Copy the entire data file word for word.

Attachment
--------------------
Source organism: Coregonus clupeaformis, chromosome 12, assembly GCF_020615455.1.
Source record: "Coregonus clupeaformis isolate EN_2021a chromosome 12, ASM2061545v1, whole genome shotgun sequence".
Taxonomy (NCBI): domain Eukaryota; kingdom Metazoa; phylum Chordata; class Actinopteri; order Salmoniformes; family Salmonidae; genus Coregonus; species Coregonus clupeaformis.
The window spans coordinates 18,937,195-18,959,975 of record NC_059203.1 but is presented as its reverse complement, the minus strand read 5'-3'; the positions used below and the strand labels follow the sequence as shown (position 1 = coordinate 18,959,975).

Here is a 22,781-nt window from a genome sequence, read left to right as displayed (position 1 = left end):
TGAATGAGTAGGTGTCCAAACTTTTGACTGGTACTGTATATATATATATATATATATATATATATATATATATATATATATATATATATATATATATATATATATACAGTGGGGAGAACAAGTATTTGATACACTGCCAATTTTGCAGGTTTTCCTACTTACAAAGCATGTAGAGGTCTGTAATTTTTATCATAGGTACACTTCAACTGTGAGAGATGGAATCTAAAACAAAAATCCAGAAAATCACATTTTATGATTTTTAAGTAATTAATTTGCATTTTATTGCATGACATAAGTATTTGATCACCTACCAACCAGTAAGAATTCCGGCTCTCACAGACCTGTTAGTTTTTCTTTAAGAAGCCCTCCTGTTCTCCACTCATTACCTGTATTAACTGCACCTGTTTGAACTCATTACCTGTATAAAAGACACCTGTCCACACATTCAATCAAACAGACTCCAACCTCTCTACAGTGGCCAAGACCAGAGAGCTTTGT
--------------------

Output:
Source organism: Coregonus clupeaformis, chromosome 12, assembly GCF_020615455.1.
Source record: "Coregonus clupeaformis isolate EN_2021a chromosome 12, ASM2061545v1, whole genome shotgun sequence".
Taxonomy (NCBI): domain Eukaryota; kingdom Metazoa; phylum Chordata; class Actinopteri; order Salmoniformes; family Salmonidae; genus Coregonus; species Coregonus clupeaformis.
The window spans coordinates 18,937,195-18,959,975 of record NC_059203.1 but is presented as its reverse complement, the minus strand read 5'-3'; the positions used below and the strand labels follow the sequence as shown (position 1 = coordinate 18,959,975).

Here is a 22,781-nt window from a genome sequence, read left to right as displayed (position 1 = left end):
TGAATGAGTAGGTGTCCAAACTTTTGACTGGTACTGTATATATATATATATATATATATATATATATATATATATATATATATATATATATATATATATATATATACAGTGGGGAGAACAAGTATTTGATACACTGCCAATTTTGCAGGTTTTCCTACTTACAAAGCATGTAGAGGTCTGTAATTTTTATCATAGGTACACTTCAACTGTGAGAGATGGAATCTAAAACAAAAATCCAGAAAATCACATTTTATGATTTTTAAGTAATTAATTTGCATTTTATTGCATGACATAAGTATTTGATCACCTACCAACCAGTAAGAATTCCGGCTCTCACAGACCTGTTAGTTTTTCTTTAAGAAGCCCTCCTGTTCTCCACTCATTACCTGTATTAACTGCACCTGTTTGAACTCATTACCTGTATAAAAGACACCTGTCCACACATTCAATCAAACAGACTCCAACCTCTCTACAGTGGCCAAGACCAGAGAGCTTTGT